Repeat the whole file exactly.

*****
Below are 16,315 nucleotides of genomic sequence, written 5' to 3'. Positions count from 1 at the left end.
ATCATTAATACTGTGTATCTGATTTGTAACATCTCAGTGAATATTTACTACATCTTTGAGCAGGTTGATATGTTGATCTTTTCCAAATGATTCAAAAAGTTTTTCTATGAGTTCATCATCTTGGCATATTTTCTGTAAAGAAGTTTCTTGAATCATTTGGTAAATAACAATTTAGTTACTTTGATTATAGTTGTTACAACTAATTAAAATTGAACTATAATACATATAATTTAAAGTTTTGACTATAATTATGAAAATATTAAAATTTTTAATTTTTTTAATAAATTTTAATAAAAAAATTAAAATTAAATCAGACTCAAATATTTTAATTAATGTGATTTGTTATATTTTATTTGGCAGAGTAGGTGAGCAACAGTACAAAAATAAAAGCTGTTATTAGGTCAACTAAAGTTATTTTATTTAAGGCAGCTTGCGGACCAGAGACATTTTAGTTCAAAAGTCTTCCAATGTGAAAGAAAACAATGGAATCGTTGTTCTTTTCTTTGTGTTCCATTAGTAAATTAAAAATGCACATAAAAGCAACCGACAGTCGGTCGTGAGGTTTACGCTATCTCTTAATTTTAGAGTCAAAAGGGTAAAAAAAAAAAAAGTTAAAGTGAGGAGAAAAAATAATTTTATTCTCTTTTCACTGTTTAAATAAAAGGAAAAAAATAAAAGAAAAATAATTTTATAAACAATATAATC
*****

Below are 16,315 nucleotides of genomic sequence, written 5' to 3'. Positions count from 1 at the left end.
ATCATTAATACTGTGTATCTGATTTGTAACATCTCAGTGAATATTTACTACATCTTTGAGCAGGTTGATATGTTGATCTTTTCCAAATGATTCAAAAAGTTTTTCTATGAGTTCATCATCTTGGCATATTTTCTGTAAAGAAGTTTCTTGAATCATTTGGTAAATAACAATTTAGTTACTTTGATTATAGTTGTTACAACTAATTAAAATTGAACTATAATACATATAATTTAAAGTTTTGACTATAATTATGAAAATATTAAAATTTTTAATTTTTTTAATAAATTTTAATAAAAAAATTAAAATTAAATCAGACTCAAATATTTTAATTAATGTGATTTGTTATATTTTATTTGGCAGAGTAGGTGAGCAACAGTACAAAAATAAAAGCTGTTATTAGGTCAACTAAAGTTATTTTATTTAAGGCAGCTTGCGGACCAGAGACATTTTAGTTCAAAAGTCTTCCAATGTGAAAGAAAACAATGGAATCGTTGTTCTTTTCTTTGTGTTCCATTAGTAAATTAAAAATGCACATAAAAGCAACCGACAGTCGGTCGTGAGGTTTACGCTATCTCTTAATTTTAGAGTCAAAAGGGTAAAAAAAAAAAAAGTTAAAGTGAGGAGAAAAAATAATTTTATTCTCTTTTCACTGTTTAAATAAAAGGAAAAAAATAAAAGAAAAATAATTTTATAAACAATATAATC